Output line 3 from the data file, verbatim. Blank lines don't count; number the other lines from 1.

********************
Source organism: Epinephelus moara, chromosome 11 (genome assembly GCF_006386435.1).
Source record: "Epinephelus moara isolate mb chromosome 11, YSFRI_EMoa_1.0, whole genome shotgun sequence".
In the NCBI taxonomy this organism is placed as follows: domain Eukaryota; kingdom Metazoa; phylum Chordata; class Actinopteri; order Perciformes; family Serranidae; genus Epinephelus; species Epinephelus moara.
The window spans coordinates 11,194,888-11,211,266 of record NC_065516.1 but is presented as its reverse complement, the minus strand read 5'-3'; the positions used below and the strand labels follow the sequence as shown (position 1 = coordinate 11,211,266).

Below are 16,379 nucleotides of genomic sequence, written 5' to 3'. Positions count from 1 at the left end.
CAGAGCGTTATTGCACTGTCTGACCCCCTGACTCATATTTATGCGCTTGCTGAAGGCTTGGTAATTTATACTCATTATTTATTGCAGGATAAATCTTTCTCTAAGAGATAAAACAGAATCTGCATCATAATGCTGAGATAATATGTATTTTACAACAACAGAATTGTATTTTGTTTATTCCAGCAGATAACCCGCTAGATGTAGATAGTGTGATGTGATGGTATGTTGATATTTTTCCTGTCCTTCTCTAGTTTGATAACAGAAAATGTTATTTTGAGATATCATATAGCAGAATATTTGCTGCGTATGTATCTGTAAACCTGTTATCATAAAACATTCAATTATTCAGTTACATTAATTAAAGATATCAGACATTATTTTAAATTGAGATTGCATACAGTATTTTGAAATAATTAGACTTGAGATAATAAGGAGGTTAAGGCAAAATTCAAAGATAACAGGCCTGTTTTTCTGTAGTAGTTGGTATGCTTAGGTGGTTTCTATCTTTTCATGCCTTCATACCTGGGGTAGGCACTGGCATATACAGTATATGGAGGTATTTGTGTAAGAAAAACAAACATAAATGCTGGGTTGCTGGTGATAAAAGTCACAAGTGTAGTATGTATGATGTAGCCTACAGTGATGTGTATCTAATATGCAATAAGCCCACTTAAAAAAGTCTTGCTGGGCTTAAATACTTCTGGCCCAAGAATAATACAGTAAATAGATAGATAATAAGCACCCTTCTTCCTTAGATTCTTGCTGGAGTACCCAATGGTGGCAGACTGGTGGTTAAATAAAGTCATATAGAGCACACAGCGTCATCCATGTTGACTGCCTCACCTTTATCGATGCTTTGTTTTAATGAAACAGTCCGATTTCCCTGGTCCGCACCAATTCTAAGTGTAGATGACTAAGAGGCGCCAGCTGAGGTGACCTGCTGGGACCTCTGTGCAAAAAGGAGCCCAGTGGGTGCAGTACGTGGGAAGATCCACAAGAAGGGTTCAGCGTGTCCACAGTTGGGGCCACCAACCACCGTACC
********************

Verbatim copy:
In the NCBI taxonomy this organism is placed as follows: domain Eukaryota; kingdom Metazoa; phylum Chordata; class Actinopteri; order Perciformes; family Serranidae; genus Epinephelus; species Epinephelus moara.